Day 26 (Pete)

Travel quote for today courtesy of Uncle Dewey, “All journeys begin in the same way. All travel is a form of gradual self-extinction.” -Shiva. I have no initial idea as to what that means. It is precisely why I like it.

Siesta time on this second day of the four day feast. So far this segment is living up to its title with gusto. Yesterday afternoon we set out as it cooled on a seven something mile trek over a ridge to our next water and camp. After cooking a trail side feast under glowing pink clouds, we stumbled, by head lamp, about two miles to a sufficient resting spot. Our head lamps fully burn their two AA batteries after two hours use. So, we must be more conscious regarding their necessity. Last nights trail was steep, sandy, and curvy. Our bumbling may not have been an efficient use of our limited resources.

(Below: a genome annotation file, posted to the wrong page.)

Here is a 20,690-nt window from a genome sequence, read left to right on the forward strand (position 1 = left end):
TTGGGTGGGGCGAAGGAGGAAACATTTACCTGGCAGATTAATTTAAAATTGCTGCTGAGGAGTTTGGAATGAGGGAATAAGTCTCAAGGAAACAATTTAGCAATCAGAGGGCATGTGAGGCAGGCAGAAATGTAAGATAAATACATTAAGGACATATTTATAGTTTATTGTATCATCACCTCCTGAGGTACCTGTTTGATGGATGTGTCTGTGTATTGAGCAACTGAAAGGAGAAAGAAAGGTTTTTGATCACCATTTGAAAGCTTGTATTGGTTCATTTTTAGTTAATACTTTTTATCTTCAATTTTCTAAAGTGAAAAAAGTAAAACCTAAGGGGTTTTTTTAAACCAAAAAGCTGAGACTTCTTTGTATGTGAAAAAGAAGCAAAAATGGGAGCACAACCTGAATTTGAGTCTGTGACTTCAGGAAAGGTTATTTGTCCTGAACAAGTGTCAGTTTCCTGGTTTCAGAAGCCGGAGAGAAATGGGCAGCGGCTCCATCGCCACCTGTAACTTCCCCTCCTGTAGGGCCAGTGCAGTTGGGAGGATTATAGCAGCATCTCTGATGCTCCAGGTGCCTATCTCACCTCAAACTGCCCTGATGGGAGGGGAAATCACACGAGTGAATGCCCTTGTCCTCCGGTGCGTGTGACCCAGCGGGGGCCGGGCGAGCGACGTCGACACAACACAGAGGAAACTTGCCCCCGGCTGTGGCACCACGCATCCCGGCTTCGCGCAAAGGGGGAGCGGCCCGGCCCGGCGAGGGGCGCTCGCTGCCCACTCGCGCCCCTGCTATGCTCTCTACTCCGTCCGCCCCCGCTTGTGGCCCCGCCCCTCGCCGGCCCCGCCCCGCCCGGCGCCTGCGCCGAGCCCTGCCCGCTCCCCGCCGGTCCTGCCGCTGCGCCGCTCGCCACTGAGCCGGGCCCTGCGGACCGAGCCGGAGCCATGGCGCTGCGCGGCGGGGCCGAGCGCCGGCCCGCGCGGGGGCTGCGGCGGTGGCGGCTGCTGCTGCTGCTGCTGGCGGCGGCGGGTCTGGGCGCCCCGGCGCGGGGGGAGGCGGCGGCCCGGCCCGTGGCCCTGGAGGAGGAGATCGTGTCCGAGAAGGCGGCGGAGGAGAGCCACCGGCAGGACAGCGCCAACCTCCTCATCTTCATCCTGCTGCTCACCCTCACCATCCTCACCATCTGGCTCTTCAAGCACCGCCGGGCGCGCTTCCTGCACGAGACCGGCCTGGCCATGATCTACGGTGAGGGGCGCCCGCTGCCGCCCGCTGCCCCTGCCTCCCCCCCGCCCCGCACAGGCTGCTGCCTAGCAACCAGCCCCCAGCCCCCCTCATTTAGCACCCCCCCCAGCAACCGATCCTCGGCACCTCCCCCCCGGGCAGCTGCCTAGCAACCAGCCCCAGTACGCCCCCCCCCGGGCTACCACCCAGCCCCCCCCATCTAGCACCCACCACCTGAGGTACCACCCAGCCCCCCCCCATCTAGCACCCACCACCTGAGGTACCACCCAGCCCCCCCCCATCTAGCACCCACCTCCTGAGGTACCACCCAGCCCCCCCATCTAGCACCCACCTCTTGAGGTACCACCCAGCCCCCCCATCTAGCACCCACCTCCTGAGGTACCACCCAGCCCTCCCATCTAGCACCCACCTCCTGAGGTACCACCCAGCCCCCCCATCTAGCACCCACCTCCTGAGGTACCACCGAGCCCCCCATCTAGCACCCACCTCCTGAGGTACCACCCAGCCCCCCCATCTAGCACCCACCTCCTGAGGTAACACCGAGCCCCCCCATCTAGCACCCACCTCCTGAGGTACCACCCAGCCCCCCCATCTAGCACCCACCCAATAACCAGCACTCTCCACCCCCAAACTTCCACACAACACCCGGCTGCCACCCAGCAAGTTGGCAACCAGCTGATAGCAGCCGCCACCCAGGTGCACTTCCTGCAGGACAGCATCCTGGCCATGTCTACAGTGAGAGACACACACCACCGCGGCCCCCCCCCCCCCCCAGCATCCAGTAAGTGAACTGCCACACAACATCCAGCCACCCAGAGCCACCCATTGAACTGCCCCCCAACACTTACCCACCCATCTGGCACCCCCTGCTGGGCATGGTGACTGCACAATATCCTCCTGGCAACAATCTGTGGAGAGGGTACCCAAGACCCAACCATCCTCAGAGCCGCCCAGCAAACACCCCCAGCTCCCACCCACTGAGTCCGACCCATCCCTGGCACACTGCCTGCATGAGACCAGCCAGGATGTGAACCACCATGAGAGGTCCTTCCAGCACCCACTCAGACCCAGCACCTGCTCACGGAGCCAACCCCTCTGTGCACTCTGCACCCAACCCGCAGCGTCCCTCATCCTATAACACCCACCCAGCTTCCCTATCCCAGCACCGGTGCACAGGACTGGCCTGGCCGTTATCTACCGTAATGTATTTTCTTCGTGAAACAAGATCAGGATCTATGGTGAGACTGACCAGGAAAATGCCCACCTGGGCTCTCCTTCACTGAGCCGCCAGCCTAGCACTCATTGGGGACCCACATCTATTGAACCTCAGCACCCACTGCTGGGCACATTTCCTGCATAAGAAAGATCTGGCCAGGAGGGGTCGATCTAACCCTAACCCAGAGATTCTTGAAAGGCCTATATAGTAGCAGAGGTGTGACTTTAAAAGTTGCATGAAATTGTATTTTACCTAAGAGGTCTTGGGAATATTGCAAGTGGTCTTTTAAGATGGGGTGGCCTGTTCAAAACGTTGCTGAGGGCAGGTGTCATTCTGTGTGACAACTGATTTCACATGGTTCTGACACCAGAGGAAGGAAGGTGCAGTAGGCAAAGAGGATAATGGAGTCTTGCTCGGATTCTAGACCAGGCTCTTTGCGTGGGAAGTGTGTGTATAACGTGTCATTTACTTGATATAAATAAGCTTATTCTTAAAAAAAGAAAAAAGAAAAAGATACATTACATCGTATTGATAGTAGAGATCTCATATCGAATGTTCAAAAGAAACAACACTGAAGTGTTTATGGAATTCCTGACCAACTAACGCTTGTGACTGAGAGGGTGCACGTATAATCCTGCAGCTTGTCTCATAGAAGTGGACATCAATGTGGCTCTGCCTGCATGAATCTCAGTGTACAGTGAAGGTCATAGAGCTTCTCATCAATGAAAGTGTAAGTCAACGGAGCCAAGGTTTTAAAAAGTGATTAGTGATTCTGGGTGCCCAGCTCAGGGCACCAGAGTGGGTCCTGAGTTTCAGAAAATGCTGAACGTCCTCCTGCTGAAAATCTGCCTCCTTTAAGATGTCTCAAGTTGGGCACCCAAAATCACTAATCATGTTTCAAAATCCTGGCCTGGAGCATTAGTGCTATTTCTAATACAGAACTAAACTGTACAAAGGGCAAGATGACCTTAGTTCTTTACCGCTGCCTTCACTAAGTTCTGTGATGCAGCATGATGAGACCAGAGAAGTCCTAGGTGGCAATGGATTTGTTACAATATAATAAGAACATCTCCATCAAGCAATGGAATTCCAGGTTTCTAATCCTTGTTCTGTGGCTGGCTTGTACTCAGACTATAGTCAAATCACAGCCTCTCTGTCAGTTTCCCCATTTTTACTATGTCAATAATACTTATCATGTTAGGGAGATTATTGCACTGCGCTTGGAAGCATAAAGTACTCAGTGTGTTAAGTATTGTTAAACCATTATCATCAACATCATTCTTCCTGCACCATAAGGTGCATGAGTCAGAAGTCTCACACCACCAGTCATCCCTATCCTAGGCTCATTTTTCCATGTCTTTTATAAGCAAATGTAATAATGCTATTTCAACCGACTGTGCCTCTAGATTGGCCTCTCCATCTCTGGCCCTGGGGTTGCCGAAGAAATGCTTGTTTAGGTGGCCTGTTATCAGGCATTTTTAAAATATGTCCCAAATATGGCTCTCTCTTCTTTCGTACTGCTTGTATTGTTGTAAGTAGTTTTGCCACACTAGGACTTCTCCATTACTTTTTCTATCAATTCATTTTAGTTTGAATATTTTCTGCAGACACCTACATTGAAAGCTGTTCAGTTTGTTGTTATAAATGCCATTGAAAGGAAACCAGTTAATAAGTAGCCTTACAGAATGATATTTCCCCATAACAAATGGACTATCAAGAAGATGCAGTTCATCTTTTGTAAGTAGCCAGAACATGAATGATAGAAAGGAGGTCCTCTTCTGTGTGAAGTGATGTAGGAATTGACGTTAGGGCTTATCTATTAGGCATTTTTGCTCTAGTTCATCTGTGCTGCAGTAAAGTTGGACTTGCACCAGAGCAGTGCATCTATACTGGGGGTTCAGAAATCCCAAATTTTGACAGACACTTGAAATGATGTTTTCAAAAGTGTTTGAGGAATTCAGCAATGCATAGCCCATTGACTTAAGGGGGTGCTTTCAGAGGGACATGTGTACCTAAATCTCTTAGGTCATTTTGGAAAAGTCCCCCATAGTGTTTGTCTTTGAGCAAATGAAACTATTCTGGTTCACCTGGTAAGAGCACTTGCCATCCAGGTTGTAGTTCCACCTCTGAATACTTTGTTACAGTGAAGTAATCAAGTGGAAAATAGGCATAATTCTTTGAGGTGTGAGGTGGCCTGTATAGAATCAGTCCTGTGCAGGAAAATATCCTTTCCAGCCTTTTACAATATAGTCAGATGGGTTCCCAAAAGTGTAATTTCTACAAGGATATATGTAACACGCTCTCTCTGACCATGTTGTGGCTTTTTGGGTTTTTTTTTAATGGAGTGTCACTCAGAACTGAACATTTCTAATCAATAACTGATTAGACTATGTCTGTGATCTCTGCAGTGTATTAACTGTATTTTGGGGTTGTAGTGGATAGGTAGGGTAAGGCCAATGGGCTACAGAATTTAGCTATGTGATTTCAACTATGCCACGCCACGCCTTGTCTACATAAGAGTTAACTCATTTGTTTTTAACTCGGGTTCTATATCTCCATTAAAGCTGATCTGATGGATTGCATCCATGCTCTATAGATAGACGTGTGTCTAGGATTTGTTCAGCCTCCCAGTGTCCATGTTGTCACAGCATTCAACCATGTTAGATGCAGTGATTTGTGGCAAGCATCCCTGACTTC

This morning was surprisingly nice. The vast expanse of the Mojave Desert’s flat plain lies always in sight. We are fortunately clinging to a 5,000 foot ridge. There are trees and shade, breeze and green grass. After an easy, yet time consuming, detour for water, we are still in good standing to make the desert floor around dark. Perhaps we will try traveling on the flat roads for awhile at night. Water spots are far apart we know. After this evening that is all we know. For the next two days our guide book will be of no use as the trail has been rerouted since its publication. We have assumed that the trail would certainly not be rerouted to avoid water. regardless, we must be conservative and carry twice as much as usual. Two gallons. Sparingly enough for two people over twenty miles and one camp.

Crossing ridges perpendicular to their direction of travel has come to be called, “Ridge hopping.” It is something we are doing a lot of as we gradually make way down toward the desert floor. Although such crossings don’t always feel like a “hop” the use of such a light-minded term implies new attitudes regarding our relationship to fairly large amounts of physical space. The packs are now appendages. When they are heavy we say, “We are heavy.”

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